Have you ever created a deed right there at the seller’s kitchen table? If so, did you bring along a typewriter or just use theirs? Or even better, did you hand write everything up or use one of those office supply store, fill-in-the-blank forms? What are you, some kind of chucklehead or somethin’?
Today, only chuckleheads do deeds on kitchen tables with typewriters or fill in the blank forms. This particular chucklehead is using a Powerbook and portable printer.
I first heard Wade Cook talk about driving around with a typewriter in the back seat twenty years ago. I never had the opportunity to use a typewriter because I came along with my sixteen-pound laptop in 1989 and that worked out much better. What do we think about doing this sort of thing today? Bad.
Kitchen table closings should be avoided at all costs
Sure, you can save five hundred bucks by creating and recording documents yourself, but once you do…you may as well paint a big red bull’s-eye right there on your butt and grab your ankles because you’d better believe, shots will be fired.
Some gurus today actually teach you how to do kitchen table closing as though it’s worth the five hundred bucks you’ll likely save. Trust me here, it ain’t. Kitchen table closings should be avoided and don’t forget that.
If you do kitchen table closings and create deeds when you have no business creating deeds, you can count on sellers beating a path to your door with their attorneys in tow. Here’s why…
Scam artists, traditionally, do kitchen table closings
Think about that. Do you really want to join that crowd? No, not in terms of scamming anyone, but certainly in how other professionals in the industry will look at you. You’ll be suspect. Your transactions will be scrutinized more closely by title companies who will likely have serious issues with everything you do.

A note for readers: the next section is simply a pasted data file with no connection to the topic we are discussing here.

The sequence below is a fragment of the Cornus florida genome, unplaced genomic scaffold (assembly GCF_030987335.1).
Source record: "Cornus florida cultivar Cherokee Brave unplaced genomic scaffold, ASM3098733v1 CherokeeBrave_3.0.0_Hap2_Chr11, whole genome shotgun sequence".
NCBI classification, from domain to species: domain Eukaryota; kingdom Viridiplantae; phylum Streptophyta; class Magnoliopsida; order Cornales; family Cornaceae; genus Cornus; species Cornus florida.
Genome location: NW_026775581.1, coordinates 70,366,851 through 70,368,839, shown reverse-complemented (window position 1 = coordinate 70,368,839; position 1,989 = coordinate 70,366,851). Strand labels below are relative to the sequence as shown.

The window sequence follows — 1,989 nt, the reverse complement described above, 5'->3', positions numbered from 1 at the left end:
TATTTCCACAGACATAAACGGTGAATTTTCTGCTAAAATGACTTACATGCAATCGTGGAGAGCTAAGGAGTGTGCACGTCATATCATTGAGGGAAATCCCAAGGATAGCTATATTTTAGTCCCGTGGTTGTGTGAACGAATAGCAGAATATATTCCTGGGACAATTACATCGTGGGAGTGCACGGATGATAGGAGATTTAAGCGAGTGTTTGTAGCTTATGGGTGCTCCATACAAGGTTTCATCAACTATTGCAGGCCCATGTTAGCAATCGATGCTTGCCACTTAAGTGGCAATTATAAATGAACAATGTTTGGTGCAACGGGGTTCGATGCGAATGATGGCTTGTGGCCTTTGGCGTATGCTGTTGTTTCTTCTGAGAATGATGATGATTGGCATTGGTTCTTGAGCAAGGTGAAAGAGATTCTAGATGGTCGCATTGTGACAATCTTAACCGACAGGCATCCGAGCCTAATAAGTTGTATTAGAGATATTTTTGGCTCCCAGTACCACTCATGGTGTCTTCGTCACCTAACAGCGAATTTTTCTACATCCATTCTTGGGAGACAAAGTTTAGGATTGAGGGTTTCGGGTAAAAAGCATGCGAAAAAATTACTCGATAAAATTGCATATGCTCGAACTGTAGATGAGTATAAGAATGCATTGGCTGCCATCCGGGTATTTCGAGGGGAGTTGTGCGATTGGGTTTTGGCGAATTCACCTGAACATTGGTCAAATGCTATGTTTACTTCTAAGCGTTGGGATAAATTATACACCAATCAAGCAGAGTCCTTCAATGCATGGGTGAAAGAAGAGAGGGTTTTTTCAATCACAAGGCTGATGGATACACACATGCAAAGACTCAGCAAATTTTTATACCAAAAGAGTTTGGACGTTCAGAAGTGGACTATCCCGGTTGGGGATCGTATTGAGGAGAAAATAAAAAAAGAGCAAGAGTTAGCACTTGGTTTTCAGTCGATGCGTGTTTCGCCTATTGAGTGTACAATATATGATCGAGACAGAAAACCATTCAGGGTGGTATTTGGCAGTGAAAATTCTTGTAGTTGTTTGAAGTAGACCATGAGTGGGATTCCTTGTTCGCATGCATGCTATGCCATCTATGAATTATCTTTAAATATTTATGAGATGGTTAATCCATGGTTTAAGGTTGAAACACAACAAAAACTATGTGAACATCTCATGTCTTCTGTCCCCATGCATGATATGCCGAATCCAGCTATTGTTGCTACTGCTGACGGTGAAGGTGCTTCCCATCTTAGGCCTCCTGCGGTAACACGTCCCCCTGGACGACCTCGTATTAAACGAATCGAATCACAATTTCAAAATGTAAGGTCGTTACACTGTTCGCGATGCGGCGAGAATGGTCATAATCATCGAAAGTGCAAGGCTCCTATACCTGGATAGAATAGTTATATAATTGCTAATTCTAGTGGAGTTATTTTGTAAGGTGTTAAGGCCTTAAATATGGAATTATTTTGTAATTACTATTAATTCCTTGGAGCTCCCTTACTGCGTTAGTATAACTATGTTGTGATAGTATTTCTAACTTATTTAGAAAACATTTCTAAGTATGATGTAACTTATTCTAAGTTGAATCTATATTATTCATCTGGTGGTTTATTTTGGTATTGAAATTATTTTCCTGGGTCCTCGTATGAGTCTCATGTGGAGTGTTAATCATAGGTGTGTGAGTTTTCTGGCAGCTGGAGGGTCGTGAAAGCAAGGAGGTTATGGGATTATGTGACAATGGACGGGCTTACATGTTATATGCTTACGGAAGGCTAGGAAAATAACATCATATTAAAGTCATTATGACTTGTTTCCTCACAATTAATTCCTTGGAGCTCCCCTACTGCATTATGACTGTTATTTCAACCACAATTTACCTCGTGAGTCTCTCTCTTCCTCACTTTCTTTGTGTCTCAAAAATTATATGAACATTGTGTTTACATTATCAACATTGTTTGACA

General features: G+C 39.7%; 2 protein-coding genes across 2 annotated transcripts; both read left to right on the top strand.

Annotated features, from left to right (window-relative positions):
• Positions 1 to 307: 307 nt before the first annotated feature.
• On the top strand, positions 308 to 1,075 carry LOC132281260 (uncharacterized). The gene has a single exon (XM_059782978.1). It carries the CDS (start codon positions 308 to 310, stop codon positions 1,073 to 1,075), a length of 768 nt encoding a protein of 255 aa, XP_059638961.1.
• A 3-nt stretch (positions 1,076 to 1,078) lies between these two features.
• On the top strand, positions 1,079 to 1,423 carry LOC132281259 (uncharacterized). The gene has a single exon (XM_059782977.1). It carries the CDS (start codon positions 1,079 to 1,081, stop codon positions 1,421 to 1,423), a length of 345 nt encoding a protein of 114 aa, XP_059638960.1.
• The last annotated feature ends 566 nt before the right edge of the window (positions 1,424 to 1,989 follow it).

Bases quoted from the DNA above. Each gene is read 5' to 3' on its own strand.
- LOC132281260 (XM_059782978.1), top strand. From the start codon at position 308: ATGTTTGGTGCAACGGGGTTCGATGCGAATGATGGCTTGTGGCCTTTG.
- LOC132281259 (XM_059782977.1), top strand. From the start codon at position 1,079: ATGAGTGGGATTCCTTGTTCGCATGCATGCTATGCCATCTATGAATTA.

You will automatically be assumed as being “one of those guys” who run around stealing deeds from little widow ladies. Worth five hundred bucks? No. But, and this is a huge but…we’re foreclosure investors who sometimes have no choice but to close at a moment’s notice. So what does that mean to us foreclosure guys?
We do kitchen table closings.
I’m writing this in a 737, seat 12B, sipping on a diet coke, and looking at my portable printer there in it’s handy dandy carrying case. I plan on cranking out one “quit claim” deed after another on that sucker this entire weekend.
Contradiction? Uh, no. It’s the nature of the beast, but something we need to address because what I said earlier about kitchen table closings not holding up in court is absolutely true. Here’s how they’re done…
When we do a kitchen table closing we let the sellers know and are sure they understand that today’s paperwork is only the beginning, and there will be plenty of things they’ll have to sign next week at the title company.
Sure, we get a deed. Sure, we get closing docs. And sure, we get everything else we need in case this is our last opportunity to work with this particular seller (they sometimes don’t show up “next week” even when they said they would). So, worst case scenario…we’ve got all the paperwork we need, and it’s all signed off.
Best case? We never use the darn stuff. That means we get everything signed up today, on the spot, at the kitchen table, and we call those our backup docs in case the seller flakes out later. We need to be protected, since we’re likely putting out a few bucks at the moment, but we don’t want to actually use those docs unless we have no other choice.
Again, let’s hope we don’t have to.
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